After COVID, We Need to “Break the Missional Code” Again

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By Jeff Mingee

In 2006, Ed Stetzer and David Putnam helped churches think strategically about mobilizing their churches to reach their contexts with their book, Breaking the Missional Code: Your Church Can Become a Missionary in Your Community (B&H, 2006). Like missionaries needing to understand the cultural keys required to unlock a foreign culture, churches needed to break the missional code in their communities. Fourteen years later, in the aftermath of the COVID pandemic and the resulting shutdowns, churches are finding the missional doors locked in their communities once again. Neighbors are less likely to come over for dinner. Guests are hesitant to visit a church. And if they do, a physical mask now prevents us from even seeing the proverbial mask they’re wearing. This new situation requires missional thinking. We need to break the missional code again. 

Stetzer and Putnam wrote this book to help local churches. They write, “This book will assist you in being able to think through your context, apply universal principles in your mission setting, and then identify and apply strategies that will make you more effective in your context” (2). The authors accomplish this aim with biblical insight, examples of churches currently practicing the principles and helpful advice for those wanting to move in the right direction. 

This new situation requires missional thinking. We need to break the missional code again.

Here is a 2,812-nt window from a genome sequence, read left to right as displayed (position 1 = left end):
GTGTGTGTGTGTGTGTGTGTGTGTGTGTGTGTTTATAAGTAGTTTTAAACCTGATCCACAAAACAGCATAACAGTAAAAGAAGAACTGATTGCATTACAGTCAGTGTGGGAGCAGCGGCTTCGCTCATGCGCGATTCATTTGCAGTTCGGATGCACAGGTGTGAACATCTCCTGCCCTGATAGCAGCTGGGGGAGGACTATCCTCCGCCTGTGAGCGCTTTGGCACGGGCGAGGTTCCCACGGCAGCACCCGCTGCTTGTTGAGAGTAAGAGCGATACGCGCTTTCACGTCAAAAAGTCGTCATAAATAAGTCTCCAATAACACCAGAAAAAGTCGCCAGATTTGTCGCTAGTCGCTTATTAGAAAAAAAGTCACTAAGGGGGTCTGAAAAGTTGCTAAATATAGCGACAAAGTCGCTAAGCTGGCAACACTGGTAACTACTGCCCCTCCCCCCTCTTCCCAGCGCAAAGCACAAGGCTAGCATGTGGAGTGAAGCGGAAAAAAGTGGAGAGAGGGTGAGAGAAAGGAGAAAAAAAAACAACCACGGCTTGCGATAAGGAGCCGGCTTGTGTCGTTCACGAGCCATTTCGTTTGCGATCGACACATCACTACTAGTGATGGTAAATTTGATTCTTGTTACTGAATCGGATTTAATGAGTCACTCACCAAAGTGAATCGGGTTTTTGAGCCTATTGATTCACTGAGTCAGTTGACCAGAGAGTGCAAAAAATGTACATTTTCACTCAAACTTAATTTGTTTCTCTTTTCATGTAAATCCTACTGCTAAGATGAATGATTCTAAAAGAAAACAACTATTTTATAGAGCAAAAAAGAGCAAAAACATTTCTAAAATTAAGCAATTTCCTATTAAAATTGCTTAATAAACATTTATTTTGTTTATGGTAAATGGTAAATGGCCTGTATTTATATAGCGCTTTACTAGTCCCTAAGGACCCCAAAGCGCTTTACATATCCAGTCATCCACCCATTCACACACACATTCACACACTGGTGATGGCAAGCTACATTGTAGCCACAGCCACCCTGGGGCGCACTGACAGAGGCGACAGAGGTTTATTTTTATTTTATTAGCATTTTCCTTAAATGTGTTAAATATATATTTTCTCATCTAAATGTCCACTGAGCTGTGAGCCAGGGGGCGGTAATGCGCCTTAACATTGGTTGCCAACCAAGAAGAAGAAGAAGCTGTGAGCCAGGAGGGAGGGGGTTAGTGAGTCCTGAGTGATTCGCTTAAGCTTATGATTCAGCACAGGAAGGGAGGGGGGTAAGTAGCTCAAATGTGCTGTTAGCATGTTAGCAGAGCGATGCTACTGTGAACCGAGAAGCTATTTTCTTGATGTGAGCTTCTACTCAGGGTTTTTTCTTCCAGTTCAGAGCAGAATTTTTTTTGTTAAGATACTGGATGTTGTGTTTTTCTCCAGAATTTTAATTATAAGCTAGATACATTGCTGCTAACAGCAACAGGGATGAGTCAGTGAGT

Scripture clearly and compellingly reveals the church’s task to make Christ known. “Today, we need to function as international missionaries have for centuries. Why? Because Scripture teaches that the church is God’s missionary in the world,” they explain. “If we are going to join God on his mission, we have to recognize that we are missionaries… wherever he places us—just like the first disciples” (3). While pastors and church leaders attempt to navigate the constantly changing territory of our current day, we must not forget or neglect our missionary call. 

Breaking the Missional Code provides both researched foundations and forward-thinking direction. Stetzer and Putnam begin by providing insight into the “Glocal Context” of our world today. The world is both global and local and as it changes, churches must think about how to get the gospel to a changing culture. 2005 methods won’t reach 2021 neighborhoods. “Breaking the code is the recognition that there are visible and invisible characteristics within a community that will make its people resistant to or responsive to the church and its gospel message,” they explain (5). In addition to the research surrounding our changing world, Stetzer and Putnam provide research into the unchanging commission given to us by Jesus. Considering the biblical charges, Stetzer and Putnam conclude, “We are exhorted to be on mission where God has placed on us now, and our job is to ‘break the code’ wherever we are” (31). 

The bulk of the book provides clear direction on how churches can posture themselves as missionaries in their communities. For example, the book highlights the example of Rick Warren who surveyed the surrounding community to learn why they didn’t attend church. “He asked the unchurched about their values, needs and preferences and then developed his outreach strategy accordingly. We need to exegete our communities as well” (24). Warren is among many other pastors and churches—of varying sizes—highlighted throughout the book to give encouragement and examples to readers. 

Practically, the authors provide helpful grids for readers. They explain, “There are four questions that those who break the code ask either intuitively or overtly. They are: 1) Where are the unchurched/unreached? 2) Who are the unchurched/unreached? 3) Why are they unchurched/unreached? 4) What is God already doing among the unchurched/unreached?” (81). These questions prompt church leaders to begin dreaming about how such questions would be answered in their own community.